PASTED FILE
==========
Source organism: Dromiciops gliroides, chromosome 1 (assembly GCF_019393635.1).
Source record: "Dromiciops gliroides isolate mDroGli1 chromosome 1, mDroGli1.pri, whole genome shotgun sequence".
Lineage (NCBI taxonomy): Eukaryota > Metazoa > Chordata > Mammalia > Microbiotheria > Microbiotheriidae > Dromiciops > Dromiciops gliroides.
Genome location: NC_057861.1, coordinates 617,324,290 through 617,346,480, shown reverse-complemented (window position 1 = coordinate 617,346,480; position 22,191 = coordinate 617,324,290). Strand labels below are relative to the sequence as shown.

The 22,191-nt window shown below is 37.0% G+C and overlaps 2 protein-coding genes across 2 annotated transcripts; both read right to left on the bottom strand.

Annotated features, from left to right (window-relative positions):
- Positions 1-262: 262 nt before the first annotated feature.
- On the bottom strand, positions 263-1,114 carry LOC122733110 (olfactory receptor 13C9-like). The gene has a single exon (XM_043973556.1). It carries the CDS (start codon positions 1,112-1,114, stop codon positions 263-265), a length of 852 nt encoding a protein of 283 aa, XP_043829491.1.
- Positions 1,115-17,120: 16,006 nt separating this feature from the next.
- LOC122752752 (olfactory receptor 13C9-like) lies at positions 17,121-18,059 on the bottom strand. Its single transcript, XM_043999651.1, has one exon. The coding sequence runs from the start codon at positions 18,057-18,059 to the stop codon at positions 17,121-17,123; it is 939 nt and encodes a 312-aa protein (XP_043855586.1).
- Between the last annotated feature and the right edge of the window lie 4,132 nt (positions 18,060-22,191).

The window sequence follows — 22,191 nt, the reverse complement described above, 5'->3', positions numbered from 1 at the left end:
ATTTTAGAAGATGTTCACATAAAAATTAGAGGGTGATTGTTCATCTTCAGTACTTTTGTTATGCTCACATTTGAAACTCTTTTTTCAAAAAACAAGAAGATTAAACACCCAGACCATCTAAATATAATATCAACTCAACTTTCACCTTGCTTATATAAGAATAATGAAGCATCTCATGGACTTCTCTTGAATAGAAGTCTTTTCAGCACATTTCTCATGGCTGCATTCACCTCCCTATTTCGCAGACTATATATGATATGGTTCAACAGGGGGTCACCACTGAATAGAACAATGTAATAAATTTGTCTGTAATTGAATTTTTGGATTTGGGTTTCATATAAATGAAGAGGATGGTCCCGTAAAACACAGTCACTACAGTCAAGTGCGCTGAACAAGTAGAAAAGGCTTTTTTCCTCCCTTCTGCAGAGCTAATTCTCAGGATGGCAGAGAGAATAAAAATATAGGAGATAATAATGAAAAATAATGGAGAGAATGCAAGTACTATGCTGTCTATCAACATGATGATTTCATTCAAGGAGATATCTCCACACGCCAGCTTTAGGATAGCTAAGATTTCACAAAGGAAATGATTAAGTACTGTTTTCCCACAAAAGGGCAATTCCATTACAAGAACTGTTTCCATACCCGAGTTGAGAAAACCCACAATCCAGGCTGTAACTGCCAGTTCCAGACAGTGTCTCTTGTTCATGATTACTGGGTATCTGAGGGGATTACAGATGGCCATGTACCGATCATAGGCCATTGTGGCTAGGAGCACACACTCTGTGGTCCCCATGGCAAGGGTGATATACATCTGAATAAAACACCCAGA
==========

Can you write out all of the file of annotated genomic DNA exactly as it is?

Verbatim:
Source organism: Dromiciops gliroides, chromosome 1 (assembly GCF_019393635.1).
Source record: "Dromiciops gliroides isolate mDroGli1 chromosome 1, mDroGli1.pri, whole genome shotgun sequence".
Lineage (NCBI taxonomy): Eukaryota > Metazoa > Chordata > Mammalia > Microbiotheria > Microbiotheriidae > Dromiciops > Dromiciops gliroides.
Genome location: NC_057861.1, coordinates 617,324,290 through 617,346,480, shown reverse-complemented (window position 1 = coordinate 617,346,480; position 22,191 = coordinate 617,324,290). Strand labels below are relative to the sequence as shown.

The 22,191-nt window shown below is 37.0% G+C and overlaps 2 protein-coding genes across 2 annotated transcripts; both read right to left on the bottom strand.

Annotated features, from left to right (window-relative positions):
- Positions 1-262: 262 nt before the first annotated feature.
- On the bottom strand, positions 263-1,114 carry LOC122733110 (olfactory receptor 13C9-like). The gene has a single exon (XM_043973556.1). It carries the CDS (start codon positions 1,112-1,114, stop codon positions 263-265), a length of 852 nt encoding a protein of 283 aa, XP_043829491.1.
- Positions 1,115-17,120: 16,006 nt separating this feature from the next.
- LOC122752752 (olfactory receptor 13C9-like) lies at positions 17,121-18,059 on the bottom strand. Its single transcript, XM_043999651.1, has one exon. The coding sequence runs from the start codon at positions 18,057-18,059 to the stop codon at positions 17,121-17,123; it is 939 nt and encodes a 312-aa protein (XP_043855586.1).
- Between the last annotated feature and the right edge of the window lie 4,132 nt (positions 18,060-22,191).

The window sequence follows — 22,191 nt, the reverse complement described above, 5'->3', positions numbered from 1 at the left end:
ATTTTAGAAGATGTTCACATAAAAATTAGAGGGTGATTGTTCATCTTCAGTACTTTTGTTATGCTCACATTTGAAACTCTTTTTTCAAAAAACAAGAAGATTAAACACCCAGACCATCTAAATATAATATCAACTCAACTTTCACCTTGCTTATATAAGAATAATGAAGCATCTCATGGACTTCTCTTGAATAGAAGTCTTTTCAGCACATTTCTCATGGCTGCATTCACCTCCCTATTTCGCAGACTATATATGATATGGTTCAACAGGGGGTCACCACTGAATAGAACAATGTAATAAATTTGTCTGTAATTGAATTTTTGGATTTGGGTTTCATATAAATGAAGAGGATGGTCCCGTAAAACACAGTCACTACAGTCAAGTGCGCTGAACAAGTAGAAAAGGCTTTTTTCCTCCCTTCTGCAGAGCTAATTCTCAGGATGGCAGAGAGAATAAAAATATAGGAGATAATAATGAAAAATAATGGAGAGAATGCAAGTACTATGCTGTCTATCAACATGATGATTTCATTCAAGGAGATATCTCCACACGCCAGCTTTAGGATAGCTAAGATTTCACAAAGGAAATGATTAAGTACTGTTTTCCCACAAAAGGGCAATTCCATTACAAGAACTGTTTCCATACCCGAGTTGAGAAAACCCACAATCCAGGCTGTAACTGCCAGTTCCAGACAGTGTCTCTTGTTCATGATTACTGGGTATCTGAGGGGATTACAGATGGCCATGTACCGATCATAGGCCATTGTGGCTAGGAGCACACACTCTGTGGTCCCCATGGCAAGGGTGATATACATCTGAATAAAACACCCAGA